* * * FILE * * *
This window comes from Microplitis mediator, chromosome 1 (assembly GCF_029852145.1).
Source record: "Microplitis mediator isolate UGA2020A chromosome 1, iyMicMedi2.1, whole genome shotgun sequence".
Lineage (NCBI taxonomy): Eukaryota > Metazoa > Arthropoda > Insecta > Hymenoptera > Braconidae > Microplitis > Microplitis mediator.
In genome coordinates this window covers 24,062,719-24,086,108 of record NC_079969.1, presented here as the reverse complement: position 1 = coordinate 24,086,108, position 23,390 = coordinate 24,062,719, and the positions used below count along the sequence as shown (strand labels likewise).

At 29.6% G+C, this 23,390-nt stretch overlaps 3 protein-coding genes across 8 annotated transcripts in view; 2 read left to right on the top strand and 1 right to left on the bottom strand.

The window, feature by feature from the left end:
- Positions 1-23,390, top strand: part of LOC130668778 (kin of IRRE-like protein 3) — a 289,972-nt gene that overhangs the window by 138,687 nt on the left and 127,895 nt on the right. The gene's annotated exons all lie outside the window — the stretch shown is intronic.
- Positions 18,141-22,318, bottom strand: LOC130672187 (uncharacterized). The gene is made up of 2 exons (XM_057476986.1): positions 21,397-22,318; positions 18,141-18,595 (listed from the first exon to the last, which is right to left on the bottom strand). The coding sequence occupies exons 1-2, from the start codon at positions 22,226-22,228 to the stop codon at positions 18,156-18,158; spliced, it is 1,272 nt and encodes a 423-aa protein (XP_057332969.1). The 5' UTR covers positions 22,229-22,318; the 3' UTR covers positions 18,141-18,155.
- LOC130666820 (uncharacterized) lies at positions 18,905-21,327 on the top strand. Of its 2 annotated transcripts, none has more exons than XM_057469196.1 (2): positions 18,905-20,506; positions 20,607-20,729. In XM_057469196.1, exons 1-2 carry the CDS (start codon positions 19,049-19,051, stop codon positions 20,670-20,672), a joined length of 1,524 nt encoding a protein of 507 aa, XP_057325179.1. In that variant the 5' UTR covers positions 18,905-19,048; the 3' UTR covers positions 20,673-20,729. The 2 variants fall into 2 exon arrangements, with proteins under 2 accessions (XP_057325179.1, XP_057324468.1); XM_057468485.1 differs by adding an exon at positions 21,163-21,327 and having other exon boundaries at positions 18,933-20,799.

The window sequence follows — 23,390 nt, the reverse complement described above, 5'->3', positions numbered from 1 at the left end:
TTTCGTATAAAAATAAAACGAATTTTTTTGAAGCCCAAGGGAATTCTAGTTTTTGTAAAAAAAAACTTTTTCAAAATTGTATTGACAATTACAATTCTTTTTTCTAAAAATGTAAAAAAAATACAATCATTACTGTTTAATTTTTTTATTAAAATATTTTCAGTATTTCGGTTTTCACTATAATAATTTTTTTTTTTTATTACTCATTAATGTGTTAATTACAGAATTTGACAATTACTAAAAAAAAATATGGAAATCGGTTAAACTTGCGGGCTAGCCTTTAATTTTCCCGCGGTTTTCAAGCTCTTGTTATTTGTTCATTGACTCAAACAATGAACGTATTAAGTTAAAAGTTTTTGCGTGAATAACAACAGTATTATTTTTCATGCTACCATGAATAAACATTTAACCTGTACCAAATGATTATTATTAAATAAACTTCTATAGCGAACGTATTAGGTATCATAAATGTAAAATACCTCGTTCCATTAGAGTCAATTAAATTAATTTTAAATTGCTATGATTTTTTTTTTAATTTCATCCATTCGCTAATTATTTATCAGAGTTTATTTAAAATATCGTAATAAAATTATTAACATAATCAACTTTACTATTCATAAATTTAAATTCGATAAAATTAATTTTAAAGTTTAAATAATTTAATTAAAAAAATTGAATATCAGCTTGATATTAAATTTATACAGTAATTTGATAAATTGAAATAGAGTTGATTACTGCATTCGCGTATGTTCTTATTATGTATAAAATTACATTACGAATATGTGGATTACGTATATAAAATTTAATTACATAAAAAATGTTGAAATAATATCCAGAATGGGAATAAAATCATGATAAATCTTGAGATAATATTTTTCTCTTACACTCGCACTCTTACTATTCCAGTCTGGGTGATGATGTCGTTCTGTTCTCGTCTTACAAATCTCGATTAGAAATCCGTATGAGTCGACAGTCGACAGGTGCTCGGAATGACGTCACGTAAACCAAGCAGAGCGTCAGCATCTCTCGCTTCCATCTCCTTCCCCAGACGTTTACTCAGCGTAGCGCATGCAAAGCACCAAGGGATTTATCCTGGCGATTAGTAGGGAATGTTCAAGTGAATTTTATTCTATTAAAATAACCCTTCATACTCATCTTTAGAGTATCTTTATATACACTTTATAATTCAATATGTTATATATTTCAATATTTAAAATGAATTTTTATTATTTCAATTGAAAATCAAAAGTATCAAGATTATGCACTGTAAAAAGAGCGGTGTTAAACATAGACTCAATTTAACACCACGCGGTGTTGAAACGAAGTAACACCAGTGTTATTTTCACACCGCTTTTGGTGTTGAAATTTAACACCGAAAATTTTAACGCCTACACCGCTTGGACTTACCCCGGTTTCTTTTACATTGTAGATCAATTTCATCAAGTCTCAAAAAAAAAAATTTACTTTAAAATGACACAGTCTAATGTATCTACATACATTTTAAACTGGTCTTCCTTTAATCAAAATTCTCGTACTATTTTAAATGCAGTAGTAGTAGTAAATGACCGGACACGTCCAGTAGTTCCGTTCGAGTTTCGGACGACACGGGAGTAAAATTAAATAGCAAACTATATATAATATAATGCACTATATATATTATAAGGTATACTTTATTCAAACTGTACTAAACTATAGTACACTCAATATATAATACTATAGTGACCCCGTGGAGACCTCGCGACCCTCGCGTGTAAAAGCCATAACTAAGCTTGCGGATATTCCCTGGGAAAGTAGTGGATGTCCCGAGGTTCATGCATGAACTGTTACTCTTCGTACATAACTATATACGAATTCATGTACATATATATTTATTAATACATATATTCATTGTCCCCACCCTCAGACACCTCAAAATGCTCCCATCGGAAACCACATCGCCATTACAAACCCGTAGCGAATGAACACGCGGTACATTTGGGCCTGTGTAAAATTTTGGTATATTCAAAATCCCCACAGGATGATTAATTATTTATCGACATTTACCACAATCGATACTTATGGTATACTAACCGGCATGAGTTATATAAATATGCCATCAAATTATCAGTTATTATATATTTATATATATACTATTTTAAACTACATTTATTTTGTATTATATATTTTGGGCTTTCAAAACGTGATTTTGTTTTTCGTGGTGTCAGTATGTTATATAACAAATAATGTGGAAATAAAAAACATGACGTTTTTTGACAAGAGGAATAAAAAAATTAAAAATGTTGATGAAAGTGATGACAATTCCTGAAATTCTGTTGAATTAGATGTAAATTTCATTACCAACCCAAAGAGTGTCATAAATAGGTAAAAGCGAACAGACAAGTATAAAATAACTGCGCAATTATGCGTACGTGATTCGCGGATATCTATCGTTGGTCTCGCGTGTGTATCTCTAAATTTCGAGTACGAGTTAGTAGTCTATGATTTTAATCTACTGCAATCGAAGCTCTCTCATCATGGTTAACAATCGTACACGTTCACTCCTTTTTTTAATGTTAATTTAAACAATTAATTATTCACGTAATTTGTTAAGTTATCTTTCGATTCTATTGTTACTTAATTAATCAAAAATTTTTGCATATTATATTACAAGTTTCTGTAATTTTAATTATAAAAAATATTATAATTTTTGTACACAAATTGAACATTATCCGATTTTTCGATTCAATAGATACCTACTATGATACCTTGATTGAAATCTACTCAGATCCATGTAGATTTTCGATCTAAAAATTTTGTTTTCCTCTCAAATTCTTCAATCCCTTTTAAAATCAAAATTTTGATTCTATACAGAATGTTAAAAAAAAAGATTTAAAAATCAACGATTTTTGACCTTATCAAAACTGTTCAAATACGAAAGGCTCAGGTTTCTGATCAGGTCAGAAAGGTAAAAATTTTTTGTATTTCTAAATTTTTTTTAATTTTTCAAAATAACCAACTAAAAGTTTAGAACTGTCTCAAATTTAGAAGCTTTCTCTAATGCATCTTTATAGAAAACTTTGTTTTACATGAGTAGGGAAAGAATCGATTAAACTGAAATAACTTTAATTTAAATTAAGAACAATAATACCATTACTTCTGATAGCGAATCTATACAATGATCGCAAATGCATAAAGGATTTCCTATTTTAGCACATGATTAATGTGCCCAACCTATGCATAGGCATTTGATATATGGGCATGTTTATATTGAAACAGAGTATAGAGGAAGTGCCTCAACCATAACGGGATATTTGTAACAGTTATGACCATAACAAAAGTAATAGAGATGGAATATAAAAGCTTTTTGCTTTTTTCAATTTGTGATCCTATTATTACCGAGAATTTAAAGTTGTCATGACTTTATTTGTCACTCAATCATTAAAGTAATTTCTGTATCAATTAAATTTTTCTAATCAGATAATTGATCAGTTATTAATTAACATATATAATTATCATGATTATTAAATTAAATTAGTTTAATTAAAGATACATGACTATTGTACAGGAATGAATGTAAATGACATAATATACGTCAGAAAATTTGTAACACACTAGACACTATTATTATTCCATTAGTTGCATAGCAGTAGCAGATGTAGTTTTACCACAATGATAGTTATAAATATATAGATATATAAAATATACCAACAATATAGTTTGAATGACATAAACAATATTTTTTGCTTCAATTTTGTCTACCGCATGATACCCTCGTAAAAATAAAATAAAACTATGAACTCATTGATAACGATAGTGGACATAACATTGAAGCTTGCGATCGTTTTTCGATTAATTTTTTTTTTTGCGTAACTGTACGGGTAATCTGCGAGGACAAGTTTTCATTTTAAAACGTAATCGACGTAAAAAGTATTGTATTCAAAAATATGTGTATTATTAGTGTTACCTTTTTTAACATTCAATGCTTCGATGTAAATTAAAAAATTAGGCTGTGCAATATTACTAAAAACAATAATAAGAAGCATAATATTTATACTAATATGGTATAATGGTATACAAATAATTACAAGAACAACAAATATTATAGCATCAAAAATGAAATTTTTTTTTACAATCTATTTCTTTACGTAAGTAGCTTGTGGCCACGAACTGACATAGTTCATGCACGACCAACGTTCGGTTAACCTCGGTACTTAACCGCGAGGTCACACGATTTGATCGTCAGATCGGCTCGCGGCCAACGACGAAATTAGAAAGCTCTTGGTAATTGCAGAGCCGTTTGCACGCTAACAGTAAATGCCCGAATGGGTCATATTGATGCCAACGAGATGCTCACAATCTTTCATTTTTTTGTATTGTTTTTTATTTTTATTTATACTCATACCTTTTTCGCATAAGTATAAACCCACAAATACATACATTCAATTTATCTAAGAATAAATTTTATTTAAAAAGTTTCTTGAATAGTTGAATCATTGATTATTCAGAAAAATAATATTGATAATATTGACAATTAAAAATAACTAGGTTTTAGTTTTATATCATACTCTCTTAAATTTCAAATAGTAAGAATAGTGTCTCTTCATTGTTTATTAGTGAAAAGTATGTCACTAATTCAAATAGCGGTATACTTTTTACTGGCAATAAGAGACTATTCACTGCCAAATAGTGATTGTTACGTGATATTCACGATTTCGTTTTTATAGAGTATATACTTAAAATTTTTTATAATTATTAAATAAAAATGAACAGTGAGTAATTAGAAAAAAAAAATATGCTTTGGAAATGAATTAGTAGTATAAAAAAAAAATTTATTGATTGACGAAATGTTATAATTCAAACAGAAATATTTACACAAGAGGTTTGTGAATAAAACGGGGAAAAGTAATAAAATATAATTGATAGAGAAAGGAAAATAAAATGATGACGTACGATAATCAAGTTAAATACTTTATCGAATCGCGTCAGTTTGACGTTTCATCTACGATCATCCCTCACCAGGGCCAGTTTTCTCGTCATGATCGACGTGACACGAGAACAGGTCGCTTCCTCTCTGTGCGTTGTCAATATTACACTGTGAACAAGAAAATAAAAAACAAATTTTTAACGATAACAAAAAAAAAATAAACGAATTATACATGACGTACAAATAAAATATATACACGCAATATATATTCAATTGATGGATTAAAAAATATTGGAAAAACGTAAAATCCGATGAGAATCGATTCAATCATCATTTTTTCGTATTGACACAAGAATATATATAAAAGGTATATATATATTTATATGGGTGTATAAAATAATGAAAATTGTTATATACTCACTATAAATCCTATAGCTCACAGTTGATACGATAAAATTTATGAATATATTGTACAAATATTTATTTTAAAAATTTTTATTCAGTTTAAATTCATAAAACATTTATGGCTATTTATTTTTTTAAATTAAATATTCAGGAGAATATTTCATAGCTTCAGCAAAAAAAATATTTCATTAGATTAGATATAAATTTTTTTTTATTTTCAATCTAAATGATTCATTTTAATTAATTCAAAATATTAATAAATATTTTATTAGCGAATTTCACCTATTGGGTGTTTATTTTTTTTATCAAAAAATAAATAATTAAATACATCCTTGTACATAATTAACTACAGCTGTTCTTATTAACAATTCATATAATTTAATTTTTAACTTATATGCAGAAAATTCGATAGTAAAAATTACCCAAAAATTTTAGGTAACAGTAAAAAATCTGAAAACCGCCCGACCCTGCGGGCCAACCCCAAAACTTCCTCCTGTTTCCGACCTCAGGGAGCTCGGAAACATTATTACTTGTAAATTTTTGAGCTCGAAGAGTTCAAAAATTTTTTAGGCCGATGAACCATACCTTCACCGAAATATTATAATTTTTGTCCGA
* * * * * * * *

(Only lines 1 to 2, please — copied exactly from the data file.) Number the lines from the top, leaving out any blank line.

This window comes from Microplitis mediator, chromosome 1 (assembly GCF_029852145.1).
Source record: "Microplitis mediator isolate UGA2020A chromosome 1, iyMicMedi2.1, whole genome shotgun sequence".